“My hobbies are making quilts and crocheting.”  And singing, one might add for she enjoyed music, as did all of her family.  “She loved music and singing,” mused Ila.  “For a while we had an old phonograph and we learned the songs.  Mom sang many old songs from her childhood.  Our home was often alive with all our voices as we sang together.  The boys all played the harmonica, too.” Ila added, “Mother was a collector of old songs, poems and post cards. We often referred to one particular card depicting two black boys eating a slice of watermelon.  We quoted them often: “Aint gonna be none left” said one and the other responded, “I knows it.”  This carried over into many facets of our lives.”

Clara carried on correspondence with many of her relatives, and all the letters, carefully saved by Ila have been a source of genealogical information. 

Ila recalled her mother saying, “Five moves are as bad as burnout.”  She should know. There was always something to be left behind or something dropped, cracked or broken. She moved 35 times!

Over the years Ila wrote down many of the unique Scottish comments that Clara was wont to use, many of which seemed to be superstitions.  Following is a list of sayings not mentioned in Clara’s story thus far:

 

If you meet the dirt at the door you won’t get married this year.

A noise in the chimney means bad news about someone in the family.

Death comes in threes.

Storm in an open grave means another death in the family.

Hud yer whist’  (Be quiet)

 


Help yersel and dinna be bligh (bashful), there’s more in the kitchen.

Spit it out if ye dinna lak it...our boys ‘ll eat it.

Oh, go to Bonff and see the kettle dance

Want shall be your master.

Many a little makes a muckle.

 

Dinna fash yerself.  (Don’t get excited)

Dinna be greetin.  (Don’t be complaining or grieving)

I dinna ken.  (I don’t know)

Lak Paddy’s serk (shirt), twill be white when dry. (Things look better later)

Spit in one hand and wish in tother, see which fills first.

 

Why?  Y’s a crooked letter, and ye ought to know better.

Don’t walk around so slow the dead lice can crawl off ya.

Ach’ He’s a blether o’dirt.  (Talks too much)

Mammy trot, Pappy trot, Hard for cold to pace (bad parental example)

Even the Devil is easy to get along with if you give him all his own way.

 

This weather makes you wonder where your summer’s wages went.

I’ve nothing to say, I’ve me living to make.

Who stole your scone?  (What is making you look so sad?)

Did you get up on the wrong side of the bed?

Twould skunner a hog.  (Even a hog couldn’t stand it)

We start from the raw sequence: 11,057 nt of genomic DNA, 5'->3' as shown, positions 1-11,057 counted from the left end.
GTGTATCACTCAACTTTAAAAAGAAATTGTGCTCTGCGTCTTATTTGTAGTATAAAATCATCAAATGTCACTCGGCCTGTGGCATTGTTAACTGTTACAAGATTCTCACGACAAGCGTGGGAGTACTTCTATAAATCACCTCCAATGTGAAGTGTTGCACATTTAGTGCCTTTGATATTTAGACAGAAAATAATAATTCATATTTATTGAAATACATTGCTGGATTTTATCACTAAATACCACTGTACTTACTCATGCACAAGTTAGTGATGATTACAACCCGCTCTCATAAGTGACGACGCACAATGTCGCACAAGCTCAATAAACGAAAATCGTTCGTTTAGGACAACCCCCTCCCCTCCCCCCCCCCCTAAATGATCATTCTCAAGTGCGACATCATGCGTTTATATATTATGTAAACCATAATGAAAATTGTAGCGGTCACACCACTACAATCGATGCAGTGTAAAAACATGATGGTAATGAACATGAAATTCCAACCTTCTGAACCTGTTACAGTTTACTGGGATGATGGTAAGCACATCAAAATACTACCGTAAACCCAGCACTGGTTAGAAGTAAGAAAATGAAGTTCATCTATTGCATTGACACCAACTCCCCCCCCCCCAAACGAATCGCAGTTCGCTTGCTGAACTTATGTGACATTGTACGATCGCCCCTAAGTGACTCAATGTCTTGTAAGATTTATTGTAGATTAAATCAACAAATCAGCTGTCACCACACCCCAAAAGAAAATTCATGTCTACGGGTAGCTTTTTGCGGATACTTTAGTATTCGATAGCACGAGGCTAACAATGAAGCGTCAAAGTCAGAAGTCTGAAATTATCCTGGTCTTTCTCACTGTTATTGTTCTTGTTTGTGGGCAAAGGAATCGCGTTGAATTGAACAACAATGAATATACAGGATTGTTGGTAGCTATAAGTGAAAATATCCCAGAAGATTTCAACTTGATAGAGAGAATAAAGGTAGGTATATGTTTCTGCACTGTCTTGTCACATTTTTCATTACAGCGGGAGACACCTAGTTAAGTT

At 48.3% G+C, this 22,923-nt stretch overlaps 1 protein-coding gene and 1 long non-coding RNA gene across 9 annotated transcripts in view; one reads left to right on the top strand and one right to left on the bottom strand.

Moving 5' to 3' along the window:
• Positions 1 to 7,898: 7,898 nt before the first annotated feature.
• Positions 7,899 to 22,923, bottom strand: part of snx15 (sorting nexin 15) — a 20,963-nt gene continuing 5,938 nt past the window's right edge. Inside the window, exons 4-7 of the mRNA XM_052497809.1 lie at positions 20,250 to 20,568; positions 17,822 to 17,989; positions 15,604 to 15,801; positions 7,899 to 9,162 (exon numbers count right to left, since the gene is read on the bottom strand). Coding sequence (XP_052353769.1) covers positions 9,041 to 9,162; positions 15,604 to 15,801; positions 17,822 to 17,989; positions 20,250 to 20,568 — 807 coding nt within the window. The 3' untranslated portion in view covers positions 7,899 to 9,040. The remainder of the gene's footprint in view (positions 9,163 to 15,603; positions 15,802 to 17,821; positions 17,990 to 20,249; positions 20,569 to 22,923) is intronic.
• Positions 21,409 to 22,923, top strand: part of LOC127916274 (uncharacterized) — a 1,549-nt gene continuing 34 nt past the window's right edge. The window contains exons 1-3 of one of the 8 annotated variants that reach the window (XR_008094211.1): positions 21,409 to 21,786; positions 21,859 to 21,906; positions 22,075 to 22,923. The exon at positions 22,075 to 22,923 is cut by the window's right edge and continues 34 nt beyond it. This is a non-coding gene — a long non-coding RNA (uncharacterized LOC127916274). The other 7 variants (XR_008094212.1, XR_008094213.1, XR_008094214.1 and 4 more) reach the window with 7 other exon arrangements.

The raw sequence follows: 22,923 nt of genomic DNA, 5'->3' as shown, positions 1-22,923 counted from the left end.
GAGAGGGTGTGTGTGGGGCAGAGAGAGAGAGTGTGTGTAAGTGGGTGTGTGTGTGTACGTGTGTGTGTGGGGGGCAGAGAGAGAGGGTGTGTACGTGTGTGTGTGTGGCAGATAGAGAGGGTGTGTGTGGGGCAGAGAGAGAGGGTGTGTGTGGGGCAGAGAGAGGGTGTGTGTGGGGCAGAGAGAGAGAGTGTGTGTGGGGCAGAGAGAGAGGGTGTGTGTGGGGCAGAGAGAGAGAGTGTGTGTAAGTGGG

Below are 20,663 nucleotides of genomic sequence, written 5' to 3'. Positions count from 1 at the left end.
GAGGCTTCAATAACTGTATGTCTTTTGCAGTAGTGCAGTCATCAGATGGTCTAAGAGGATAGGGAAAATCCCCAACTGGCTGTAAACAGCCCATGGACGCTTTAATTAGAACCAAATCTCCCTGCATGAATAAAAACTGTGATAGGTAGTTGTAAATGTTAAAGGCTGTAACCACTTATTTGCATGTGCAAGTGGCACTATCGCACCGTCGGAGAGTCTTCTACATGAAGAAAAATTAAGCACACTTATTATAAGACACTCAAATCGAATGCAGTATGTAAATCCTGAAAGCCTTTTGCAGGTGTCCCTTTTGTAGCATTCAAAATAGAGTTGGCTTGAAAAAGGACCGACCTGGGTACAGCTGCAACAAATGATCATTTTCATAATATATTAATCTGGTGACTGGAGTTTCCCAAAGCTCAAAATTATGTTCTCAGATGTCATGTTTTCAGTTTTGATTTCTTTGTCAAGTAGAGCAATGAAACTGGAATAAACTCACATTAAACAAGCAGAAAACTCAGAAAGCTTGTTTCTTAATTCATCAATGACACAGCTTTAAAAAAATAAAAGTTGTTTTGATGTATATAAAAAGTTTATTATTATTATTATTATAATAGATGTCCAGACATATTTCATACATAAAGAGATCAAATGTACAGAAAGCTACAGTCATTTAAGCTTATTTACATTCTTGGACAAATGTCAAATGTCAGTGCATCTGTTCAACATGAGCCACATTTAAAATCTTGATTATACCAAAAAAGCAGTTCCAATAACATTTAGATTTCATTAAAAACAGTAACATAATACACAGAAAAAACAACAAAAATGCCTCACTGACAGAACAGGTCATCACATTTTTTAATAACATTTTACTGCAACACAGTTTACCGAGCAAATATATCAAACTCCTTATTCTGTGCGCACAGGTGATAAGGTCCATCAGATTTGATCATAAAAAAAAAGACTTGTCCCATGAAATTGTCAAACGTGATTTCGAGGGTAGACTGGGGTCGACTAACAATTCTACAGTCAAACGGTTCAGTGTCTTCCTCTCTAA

Activities that may have been hobbies earlier on, became important pastimes in later years.  Playing Sol or Solitaire and working crossword puzzles by painstakingly copying the answers were such to Clara.  She couldn’t concentrate well enough to read long periods and was too nervous to  crochet or embroidery in her later years.  She just wanted to work. She would set the table many times a day, dry dishes, burn trash, and walk from window to window.

Clara enjoyed good health until her later years.  She would be back on her feet directly after the birth of her children and experienced little discomfort prior to the birth.  She in later years, experienced many bowel problems, sciatic pains in her legs and a heart problem.  She also had late onset diabetes.

In the summer of 1977, Clara was taken to the Cody Hospital and later released from the hospital to the Bethesda Care Center in Worland, Wyoming, 60 miles south of Burlington. She was given the following diagnoses by Dr. Tarr on June 13, 1977:  diabetes mellitis, rheumatoid arthritis, rheumatic heart disease by history, cardiomegally, essential hypertension, senile vaginitis, chronic UTI, and senile brain syndrome.  During her four years at the center her Social Security Number: (528-18-7065A) was very important.  That is what paid for her care.  Over the four years, she became increasingly more confused.  She was strong physically and would walk away when opportunity arose.  When visited, she showed a sense of humor and enjoyed company; however, she forgot they had been there once the visitors were out of sight and reported being very lonely.  Ila and Irvin visited her every week during her stay in Worland.

Clara Spens Brown died January 28, 1981 in Worland, Wyoming at the Bethesda Care Center where she had resided for three and a half years, the immediate cause of her death being pneumonia.  She was buried in Burlington, Big Horn County, Wyoming on Saturday, January 31, 1981 following services at the Burlington-Otto Church of Jesus Christ of Latter-Day Saints with Rodney McNiven conducting.  Clayton Chantrell gave the family prayer. Bishop McNiven dedicated the grave.  Poll Bearers were Paul Rasmussen, Gary Orr, Ray Wardell, Arlan Preator, Henry Brown and Ferrel Riley.  Paul, Arlan and Henry are all Spens relatives.  Ray and Gary are Irvin’s nephews and Ferrel and Cleo were neighbors.  Cleo gave the eulogy.  Blain and Vivian, Percy, Henry and Louise, and Glen and Inez came for the funeral. The Haskell Funeral Home in Lovell was in charge of the burial.

The paper noted that Clara Spens Brown was survived by three sons, a daughter, 14 grandchildren, and 19 great-grandchildren. Unknown to her family at the time she was survived by one more daughter who had been placed for adoption in 1930, and six more grand children!

Step grandchildren also survived her. Fonda Hartley married Clark William Rappleye, born Dec 17, 1937 in Orem, Utah, son of Ammon V. Rappleye and Lila Cox.  Fonda and Clark had 4 children, one son, Jeffry Glen Rappley, 1959; and three daughters, Jane Ann, 1961, Joy Lynn, 1962, and Jerri Sue, 1963.   Clark and Fonda Rappleye lived in Orem for many years then moved to Fairview where they were living at the time of this writing (1999).   Donna Davis married and had three sons, then married Darrell Rappleye, a brother to Clark.  Three more sons and a daughter were born to this marriage.  Dennis Davis married and had one son.

Reta Rasmussen Briggs was not able to attend the funeral but wrote the following:  “Your dear mother was always loved by my dear mother (Anna Elizabeth) and I had that same feeling. Her concern and devotion to us meant so much.  She was always coming in our gate when I didn’t know which way to turn.  I am so grateful to her for her sweet spirit.  She always worked hard and thought of others. Her life was one of service.”